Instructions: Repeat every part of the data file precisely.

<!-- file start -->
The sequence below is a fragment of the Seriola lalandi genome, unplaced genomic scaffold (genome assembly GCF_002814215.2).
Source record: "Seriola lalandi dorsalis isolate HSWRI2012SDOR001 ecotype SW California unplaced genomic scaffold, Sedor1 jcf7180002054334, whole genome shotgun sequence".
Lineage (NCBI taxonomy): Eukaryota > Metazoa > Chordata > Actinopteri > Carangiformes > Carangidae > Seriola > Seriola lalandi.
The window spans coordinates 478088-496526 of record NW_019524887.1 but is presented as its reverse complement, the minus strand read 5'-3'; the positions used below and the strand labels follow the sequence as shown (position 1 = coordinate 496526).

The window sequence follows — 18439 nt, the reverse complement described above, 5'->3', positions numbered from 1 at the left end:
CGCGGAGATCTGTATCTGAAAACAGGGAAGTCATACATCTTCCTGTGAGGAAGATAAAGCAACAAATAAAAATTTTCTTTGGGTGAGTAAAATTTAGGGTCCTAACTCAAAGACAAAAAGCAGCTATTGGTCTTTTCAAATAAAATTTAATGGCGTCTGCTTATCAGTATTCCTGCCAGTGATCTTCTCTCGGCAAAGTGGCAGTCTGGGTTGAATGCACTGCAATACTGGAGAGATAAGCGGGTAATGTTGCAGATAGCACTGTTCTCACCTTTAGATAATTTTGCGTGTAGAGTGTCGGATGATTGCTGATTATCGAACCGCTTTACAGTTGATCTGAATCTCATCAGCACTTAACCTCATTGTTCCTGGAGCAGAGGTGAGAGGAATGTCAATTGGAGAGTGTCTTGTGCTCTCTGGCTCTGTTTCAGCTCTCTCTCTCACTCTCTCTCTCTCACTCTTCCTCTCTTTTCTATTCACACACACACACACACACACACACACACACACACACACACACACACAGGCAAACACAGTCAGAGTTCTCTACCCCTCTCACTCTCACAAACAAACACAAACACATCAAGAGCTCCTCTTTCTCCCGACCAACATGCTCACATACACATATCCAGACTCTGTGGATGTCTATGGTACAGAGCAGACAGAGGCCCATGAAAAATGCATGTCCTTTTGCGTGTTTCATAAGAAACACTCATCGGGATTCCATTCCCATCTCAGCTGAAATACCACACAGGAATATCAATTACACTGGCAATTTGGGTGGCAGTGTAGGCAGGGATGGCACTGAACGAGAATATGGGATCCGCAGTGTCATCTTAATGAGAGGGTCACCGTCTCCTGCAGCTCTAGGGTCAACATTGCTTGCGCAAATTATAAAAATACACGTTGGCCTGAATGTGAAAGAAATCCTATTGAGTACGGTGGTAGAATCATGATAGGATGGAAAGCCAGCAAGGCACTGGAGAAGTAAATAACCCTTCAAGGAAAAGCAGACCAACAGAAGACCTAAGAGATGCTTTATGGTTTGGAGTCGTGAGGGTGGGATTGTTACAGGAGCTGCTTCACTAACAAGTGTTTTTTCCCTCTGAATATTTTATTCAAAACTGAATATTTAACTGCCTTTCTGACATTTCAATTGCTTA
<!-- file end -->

The sequence below is a fragment of the Seriola lalandi genome, unplaced genomic scaffold (genome assembly GCF_002814215.2).
Source record: "Seriola lalandi dorsalis isolate HSWRI2012SDOR001 ecotype SW California unplaced genomic scaffold, Sedor1 jcf7180002054334, whole genome shotgun sequence".
Lineage (NCBI taxonomy): Eukaryota > Metazoa > Chordata > Actinopteri > Carangiformes > Carangidae > Seriola > Seriola lalandi.
The window spans coordinates 478088-496526 of record NW_019524887.1 but is presented as its reverse complement, the minus strand read 5'-3'; the positions used below and the strand labels follow the sequence as shown (position 1 = coordinate 496526).

The window sequence follows — 18439 nt, the reverse complement described above, 5'->3', positions numbered from 1 at the left end:
CGCGGAGATCTGTATCTGAAAACAGGGAAGTCATACATCTTCCTGTGAGGAAGATAAAGCAACAAATAAAAATTTTCTTTGGGTGAGTAAAATTTAGGGTCCTAACTCAAAGACAAAAAGCAGCTATTGGTCTTTTCAAATAAAATTTAATGGCGTCTGCTTATCAGTATTCCTGCCAGTGATCTTCTCTCGGCAAAGTGGCAGTCTGGGTTGAATGCACTGCAATACTGGAGAGATAAGCGGGTAATGTTGCAGATAGCACTGTTCTCACCTTTAGATAATTTTGCGTGTAGAGTGTCGGATGATTGCTGATTATCGAACCGCTTTACAGTTGATCTGAATCTCATCAGCACTTAACCTCATTGTTCCTGGAGCAGAGGTGAGAGGAATGTCAATTGGAGAGTGTCTTGTGCTCTCTGGCTCTGTTTCAGCTCTCTCTCTCACTCTCTCTCTCTCACTCTTCCTCTCTTTTCTATTCACACACACACACACACACACACACACACACACACACACACACACACAGGCAAACACAGTCAGAGTTCTCTACCCCTCTCACTCTCACAAACAAACACAAACACATCAAGAGCTCCTCTTTCTCCCGACCAACATGCTCACATACACATATCCAGACTCTGTGGATGTCTATGGTACAGAGCAGACAGAGGCCCATGAAAAATGCATGTCCTTTTGCGTGTTTCATAAGAAACACTCATCGGGATTCCATTCCCATCTCAGCTGAAATACCACACAGGAATATCAATTACACTGGCAATTTGGGTGGCAGTGTAGGCAGGGATGGCACTGAACGAGAATATGGGATCCGCAGTGTCATCTTAATGAGAGGGTCACCGTCTCCTGCAGCTCTAGGGTCAACATTGCTTGCGCAAATTATAAAAATACACGTTGGCCTGAATGTGAAAGAAATCCTATTGAGTACGGTGGTAGAATCATGATAGGATGGAAAGCCAGCAAGGCACTGGAGAAGTAAATAACCCTTCAAGGAAAAGCAGACCAACAGAAGACCTAAGAGATGCTTTATGGTTTGGAGTCGTGAGGGTGGGATTGTTACAGGAGCTGCTTCACTAACAAGTGTTTTTTCCCTCTGAATATTTTATTCAAAACTGAATATTTAACTGCCTTTCTGACATTTCAATTGCTTA